Vol 8 No 16 (2018): Varieties of Professionalism in a Globalising World: New Theoretical Perspectives and Analytical Approaches
Open Essays and Researches

The Shaky Social Citizenship of Early-Career Independent Professionals: Work Transformation, Career and Life Uncertainty, Unrepresented Rights

Guido Cavalca
University of Salerno
Published March 12, 2019
Keywords
  • independent professionals,
  • self-employment,
  • social citizenship,
  • uncertainty
How to Cite
Cavalca, G. (2019). The Shaky Social Citizenship of Early-Career Independent Professionals: Work Transformation, Career and Life Uncertainty, Unrepresented Rights. Cambio. Rivista Sulle Trasformazioni Sociali, 8(16), 183-195. https://doi.org/10.13128/cambio-23228

Abstract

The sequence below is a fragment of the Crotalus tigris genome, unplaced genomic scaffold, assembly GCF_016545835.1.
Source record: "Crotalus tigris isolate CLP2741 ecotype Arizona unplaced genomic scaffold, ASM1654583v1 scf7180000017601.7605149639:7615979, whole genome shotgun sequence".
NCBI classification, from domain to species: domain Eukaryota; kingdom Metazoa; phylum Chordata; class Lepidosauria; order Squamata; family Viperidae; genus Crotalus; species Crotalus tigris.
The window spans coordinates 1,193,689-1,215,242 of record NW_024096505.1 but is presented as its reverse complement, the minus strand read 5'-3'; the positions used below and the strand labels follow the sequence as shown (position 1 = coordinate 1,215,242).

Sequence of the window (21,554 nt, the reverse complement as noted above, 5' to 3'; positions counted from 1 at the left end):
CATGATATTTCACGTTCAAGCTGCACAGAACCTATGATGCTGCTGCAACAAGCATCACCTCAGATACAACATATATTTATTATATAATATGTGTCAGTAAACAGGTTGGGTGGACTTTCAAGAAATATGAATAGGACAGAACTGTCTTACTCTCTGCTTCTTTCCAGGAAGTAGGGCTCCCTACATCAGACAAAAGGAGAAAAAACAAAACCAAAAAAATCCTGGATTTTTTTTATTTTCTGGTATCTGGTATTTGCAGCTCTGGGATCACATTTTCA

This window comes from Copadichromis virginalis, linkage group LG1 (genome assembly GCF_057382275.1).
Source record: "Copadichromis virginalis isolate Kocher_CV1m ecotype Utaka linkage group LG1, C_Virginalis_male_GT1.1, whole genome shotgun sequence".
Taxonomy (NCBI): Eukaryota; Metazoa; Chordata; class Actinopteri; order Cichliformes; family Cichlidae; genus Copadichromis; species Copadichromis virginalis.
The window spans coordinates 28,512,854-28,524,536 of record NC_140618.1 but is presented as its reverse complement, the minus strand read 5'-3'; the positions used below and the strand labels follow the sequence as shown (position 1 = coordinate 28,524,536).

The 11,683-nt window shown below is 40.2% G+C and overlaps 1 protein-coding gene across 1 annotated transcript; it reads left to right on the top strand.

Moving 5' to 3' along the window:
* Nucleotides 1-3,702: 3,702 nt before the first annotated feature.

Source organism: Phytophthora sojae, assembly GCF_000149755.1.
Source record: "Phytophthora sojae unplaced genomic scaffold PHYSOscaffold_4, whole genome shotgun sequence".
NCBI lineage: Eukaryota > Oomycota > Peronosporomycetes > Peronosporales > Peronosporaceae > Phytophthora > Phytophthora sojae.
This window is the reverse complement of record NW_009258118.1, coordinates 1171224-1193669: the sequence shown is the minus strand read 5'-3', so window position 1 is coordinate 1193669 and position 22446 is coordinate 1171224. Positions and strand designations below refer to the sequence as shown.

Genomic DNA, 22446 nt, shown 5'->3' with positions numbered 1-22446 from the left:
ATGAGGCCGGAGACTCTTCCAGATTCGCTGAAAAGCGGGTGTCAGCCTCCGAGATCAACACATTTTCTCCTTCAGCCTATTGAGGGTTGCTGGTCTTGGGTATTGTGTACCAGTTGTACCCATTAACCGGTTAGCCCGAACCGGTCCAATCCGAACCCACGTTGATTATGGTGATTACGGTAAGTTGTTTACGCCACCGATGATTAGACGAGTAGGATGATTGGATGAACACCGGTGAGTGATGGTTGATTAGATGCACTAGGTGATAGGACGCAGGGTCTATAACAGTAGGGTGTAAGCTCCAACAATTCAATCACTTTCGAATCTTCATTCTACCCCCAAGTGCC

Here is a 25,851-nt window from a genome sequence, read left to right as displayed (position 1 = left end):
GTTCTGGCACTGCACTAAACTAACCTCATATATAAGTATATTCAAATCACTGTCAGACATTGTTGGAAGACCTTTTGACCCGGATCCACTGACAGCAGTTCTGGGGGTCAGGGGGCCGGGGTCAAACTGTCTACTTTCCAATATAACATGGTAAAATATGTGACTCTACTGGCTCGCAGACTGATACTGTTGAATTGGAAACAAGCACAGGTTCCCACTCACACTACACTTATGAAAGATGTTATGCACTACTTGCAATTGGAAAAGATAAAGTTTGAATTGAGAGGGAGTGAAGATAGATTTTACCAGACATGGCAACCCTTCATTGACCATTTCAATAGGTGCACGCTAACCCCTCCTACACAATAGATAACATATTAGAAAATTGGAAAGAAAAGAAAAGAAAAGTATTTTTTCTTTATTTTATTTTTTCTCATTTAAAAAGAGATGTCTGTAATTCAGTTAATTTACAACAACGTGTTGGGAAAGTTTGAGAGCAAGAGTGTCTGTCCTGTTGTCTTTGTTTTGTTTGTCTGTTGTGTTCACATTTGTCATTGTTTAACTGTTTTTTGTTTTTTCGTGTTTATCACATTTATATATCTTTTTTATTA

The combination of a segmented and flexible labour market and a fragmented welfare system has given rise to an unprecedented risk of uncertainty for the new generation of independent professionals. Independent self-employment frequently conceals precarious working conditions, low wages and limited protection; tasks, knowledge, networking and creativity are deteriorating, with an evident decline in autonomy often leading to entrapment in poor occupational careers. A qualitative research, involving 72 early-career I-Pros in Milan, argues that the new generation of professionals is undergoing a crisis of social citizenship – since social integration through labour market inclusion, structured representation of interests, welfare protection, are lacking – and it is also showing a “culture of uncertainty”, a day-by-day approach to life and career. Beyond a group of fully integrated I-Pros, most professionals show to suffer from economic and work vulnerability as well as relational fragility, whereas the weakest part of interviewed I-Pros experiences social and professional vulnerability, strong isolation at work and renunciation of personal objectives.

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